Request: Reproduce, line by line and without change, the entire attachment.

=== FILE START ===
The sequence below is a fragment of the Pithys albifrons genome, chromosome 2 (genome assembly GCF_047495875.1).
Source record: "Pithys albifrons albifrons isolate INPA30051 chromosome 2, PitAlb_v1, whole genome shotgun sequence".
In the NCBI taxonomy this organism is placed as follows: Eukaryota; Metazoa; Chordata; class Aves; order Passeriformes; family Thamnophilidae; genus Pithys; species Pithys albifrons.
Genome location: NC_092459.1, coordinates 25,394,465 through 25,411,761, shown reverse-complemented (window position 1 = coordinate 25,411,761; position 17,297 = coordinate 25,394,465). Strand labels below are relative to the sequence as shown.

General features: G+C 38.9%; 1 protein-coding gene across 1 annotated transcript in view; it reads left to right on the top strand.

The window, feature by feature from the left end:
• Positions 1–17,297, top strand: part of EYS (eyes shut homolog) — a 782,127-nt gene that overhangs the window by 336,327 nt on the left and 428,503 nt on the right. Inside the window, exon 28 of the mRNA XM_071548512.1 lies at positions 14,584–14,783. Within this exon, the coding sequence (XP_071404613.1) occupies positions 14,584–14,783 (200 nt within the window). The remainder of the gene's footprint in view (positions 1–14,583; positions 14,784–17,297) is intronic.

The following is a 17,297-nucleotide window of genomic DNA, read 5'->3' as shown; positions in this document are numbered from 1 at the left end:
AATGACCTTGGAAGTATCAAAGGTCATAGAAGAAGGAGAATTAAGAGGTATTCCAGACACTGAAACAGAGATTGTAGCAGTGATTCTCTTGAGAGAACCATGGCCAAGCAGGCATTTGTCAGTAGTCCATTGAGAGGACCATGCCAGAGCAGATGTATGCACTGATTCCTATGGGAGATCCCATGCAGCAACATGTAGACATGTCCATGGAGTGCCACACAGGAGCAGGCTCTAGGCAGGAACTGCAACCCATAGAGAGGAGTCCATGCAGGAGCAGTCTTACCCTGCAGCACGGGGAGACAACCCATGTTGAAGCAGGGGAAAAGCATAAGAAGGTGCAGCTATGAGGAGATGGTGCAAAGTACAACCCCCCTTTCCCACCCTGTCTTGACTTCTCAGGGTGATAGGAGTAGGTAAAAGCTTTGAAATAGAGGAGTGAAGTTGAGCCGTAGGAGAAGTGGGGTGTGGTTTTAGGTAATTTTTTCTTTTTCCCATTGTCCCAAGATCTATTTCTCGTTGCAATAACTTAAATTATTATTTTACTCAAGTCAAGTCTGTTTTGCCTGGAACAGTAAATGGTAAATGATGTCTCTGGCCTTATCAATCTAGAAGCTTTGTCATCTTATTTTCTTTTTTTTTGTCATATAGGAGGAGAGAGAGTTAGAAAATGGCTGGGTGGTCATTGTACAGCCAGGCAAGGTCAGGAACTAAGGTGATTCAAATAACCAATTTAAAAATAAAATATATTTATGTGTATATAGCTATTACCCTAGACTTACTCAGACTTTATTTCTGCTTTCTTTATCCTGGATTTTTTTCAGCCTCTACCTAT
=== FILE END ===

The sequence below is a fragment of the Pithys albifrons genome, chromosome 2 (genome assembly GCF_047495875.1).
Source record: "Pithys albifrons albifrons isolate INPA30051 chromosome 2, PitAlb_v1, whole genome shotgun sequence".
In the NCBI taxonomy this organism is placed as follows: Eukaryota; Metazoa; Chordata; class Aves; order Passeriformes; family Thamnophilidae; genus Pithys; species Pithys albifrons.
Genome location: NC_092459.1, coordinates 25,394,465 through 25,411,761, shown reverse-complemented (window position 1 = coordinate 25,411,761; position 17,297 = coordinate 25,394,465). Strand labels below are relative to the sequence as shown.

General features: G+C 38.9%; 1 protein-coding gene across 1 annotated transcript in view; it reads left to right on the top strand.

The window, feature by feature from the left end:
• Positions 1–17,297, top strand: part of EYS (eyes shut homolog) — a 782,127-nt gene that overhangs the window by 336,327 nt on the left and 428,503 nt on the right. Inside the window, exon 28 of the mRNA XM_071548512.1 lies at positions 14,584–14,783. Within this exon, the coding sequence (XP_071404613.1) occupies positions 14,584–14,783 (200 nt within the window). The remainder of the gene's footprint in view (positions 1–14,583; positions 14,784–17,297) is intronic.

The following is a 17,297-nucleotide window of genomic DNA, read 5'->3' as shown; positions in this document are numbered from 1 at the left end:
AATGACCTTGGAAGTATCAAAGGTCATAGAAGAAGGAGAATTAAGAGGTATTCCAGACACTGAAACAGAGATTGTAGCAGTGATTCTCTTGAGAGAACCATGGCCAAGCAGGCATTTGTCAGTAGTCCATTGAGAGGACCATGCCAGAGCAGATGTATGCACTGATTCCTATGGGAGATCCCATGCAGCAACATGTAGACATGTCCATGGAGTGCCACACAGGAGCAGGCTCTAGGCAGGAACTGCAACCCATAGAGAGGAGTCCATGCAGGAGCAGTCTTACCCTGCAGCACGGGGAGACAACCCATGTTGAAGCAGGGGAAAAGCATAAGAAGGTGCAGCTATGAGGAGATGGTGCAAAGTACAACCCCCCTTTCCCACCCTGTCTTGACTTCTCAGGGTGATAGGAGTAGGTAAAAGCTTTGAAATAGAGGAGTGAAGTTGAGCCGTAGGAGAAGTGGGGTGTGGTTTTAGGTAATTTTTTCTTTTTCCCATTGTCCCAAGATCTATTTCTCGTTGCAATAACTTAAATTATTATTTTACTCAAGTCAAGTCTGTTTTGCCTGGAACAGTAAATGGTAAATGATGTCTCTGGCCTTATCAATCTAGAAGCTTTGTCATCTTATTTTCTTTTTTTTTGTCATATAGGAGGAGAGAGAGTTAGAAAATGGCTGGGTGGTCATTGTACAGCCAGGCAAGGTCAGGAACTAAGGTGATTCAAATAACCAATTTAAAAATAAAATATATTTATGTGTATATAGCTATTACCCTAGACTTACTCAGACTTTATTTCTGCTTTCTTTATCCTGGATTTTTTTCAGCCTCTACCTAT